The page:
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Operation Creek: Going to War on a River Barge

Part 2

The 18 men in Operation Creek were the most unlikely ever to participate in a special operations mission – middle-aged, overweight, and decades removed from active military service. The auxiliary regiments in which they were members, the Calcutta Light Horse (most) and Calcutta Scottish (four), were more social clubs than military units. But, because they were civilians who once had served in the military, they were Special Operations Executive (SOE), India’s only hope in Operation Creek – the capture or sinking of the Ehrenfels, a German merchantman-turned-spy ship, one of four Axis ships anchored in Mormugao harbor in the neutral Portuguese territory of Goa.

 “[T]his is the first time I – or probably anyone else – has taken a hopper barge into action.”

– Cmdr. Bernard Davis, RN, Captain of the Phoebe

The pre-mission plan called for the men to travel from Calcutta to the southwest Indian port city of Cochin (Kochi) where they would rendezvous with the ship that would take them north to Mormugao. But instead of an expected warship or trawler, Calcutta Light Horse Col. Bill Grice and Operation Creek leader Lt. Col. Lewis Pugh of SOE India showed them the Phoebe, a hopper barge used to dredge rivers, the only available vessel, captained by Cmdr. Bernard Davis of the Royal Navy.

A Hooper barge such as the one above was used as an assault craft during the raid. Photo courtesy of arnhemjim

A Hooper barge such as the one above was used as an assault craft during the raid. Photo courtesy of arnhemjim

Meanwhile, Light Horse member Jock Cartwright was in Mormugao using funds provided by SOE to secretly arrange the diversion. To reduce the number of crewmembers aboard Ehrenfels on the night of the attack, a ruse was devised involving a lavish festival and free prostitutes. Officially the festival was for all the officers and sailors of ships in the harbor. Cartwright bribed key government officials and made the appropriate financial arrangements with the brothel owners. On the night of March 9, 1943, with the festival in full swing and the brothels bustling with sailors, everything was ready for the boarders.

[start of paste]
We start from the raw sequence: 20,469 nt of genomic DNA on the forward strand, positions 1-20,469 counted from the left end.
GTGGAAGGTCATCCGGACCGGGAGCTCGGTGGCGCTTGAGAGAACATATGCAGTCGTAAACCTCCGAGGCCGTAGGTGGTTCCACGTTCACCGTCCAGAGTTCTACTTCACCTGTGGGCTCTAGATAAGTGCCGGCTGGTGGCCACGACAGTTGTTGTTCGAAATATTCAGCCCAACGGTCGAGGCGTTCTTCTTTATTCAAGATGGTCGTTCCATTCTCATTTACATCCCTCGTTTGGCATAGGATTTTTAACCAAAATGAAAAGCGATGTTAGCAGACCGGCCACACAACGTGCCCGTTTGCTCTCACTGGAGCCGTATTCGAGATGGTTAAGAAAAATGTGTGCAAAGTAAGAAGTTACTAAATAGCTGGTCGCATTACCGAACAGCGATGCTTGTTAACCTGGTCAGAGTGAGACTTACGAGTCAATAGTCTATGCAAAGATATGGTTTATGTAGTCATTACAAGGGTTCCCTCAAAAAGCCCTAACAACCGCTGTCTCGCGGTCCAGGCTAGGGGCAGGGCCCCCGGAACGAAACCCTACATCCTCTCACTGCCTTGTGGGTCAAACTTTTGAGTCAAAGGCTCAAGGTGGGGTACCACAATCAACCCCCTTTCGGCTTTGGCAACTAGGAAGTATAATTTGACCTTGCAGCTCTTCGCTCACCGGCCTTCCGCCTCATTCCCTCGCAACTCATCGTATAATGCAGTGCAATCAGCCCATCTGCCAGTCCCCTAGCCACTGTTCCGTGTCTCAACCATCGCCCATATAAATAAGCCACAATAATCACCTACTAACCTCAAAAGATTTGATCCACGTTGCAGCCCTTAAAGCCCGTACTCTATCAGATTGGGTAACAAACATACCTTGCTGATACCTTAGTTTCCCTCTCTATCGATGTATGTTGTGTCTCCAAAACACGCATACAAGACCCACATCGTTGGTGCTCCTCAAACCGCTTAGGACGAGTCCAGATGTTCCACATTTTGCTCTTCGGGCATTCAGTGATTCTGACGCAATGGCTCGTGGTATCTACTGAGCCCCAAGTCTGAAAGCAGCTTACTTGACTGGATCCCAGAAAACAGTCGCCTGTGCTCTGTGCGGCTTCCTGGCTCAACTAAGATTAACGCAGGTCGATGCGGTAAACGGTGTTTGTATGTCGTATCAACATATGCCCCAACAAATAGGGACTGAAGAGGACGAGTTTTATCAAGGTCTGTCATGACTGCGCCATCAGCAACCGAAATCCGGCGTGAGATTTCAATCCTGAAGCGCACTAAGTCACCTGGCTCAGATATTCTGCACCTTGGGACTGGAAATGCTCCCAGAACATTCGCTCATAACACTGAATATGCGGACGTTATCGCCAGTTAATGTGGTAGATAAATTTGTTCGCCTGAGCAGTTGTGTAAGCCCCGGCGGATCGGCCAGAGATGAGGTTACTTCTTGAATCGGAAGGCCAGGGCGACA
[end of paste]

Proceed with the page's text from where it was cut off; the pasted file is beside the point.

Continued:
At about 2:30 a.m. March 10, the Phoebe’s hull ground against that of the Ehrenfels. Immediately the men of Operation Creek, led by Pugh, threw their grappling irons, clambered up makeshift boarding ladders, and began to fan out, Sten guns and explosive charges at the ready, to accomplish their assigned tasks.

Surprise was on the attackers’ side, and response by the skeleton crew on the Ehrenfels was slow and uncoordinated, in part because her captain was among the first killed.

Earlier, the captains of the Axis ships had worked out individual defensive measures in the event of such an assault. An attacked ship would also blast a siren warning. Finally, they agreed to scuttle their ships to avoid capture.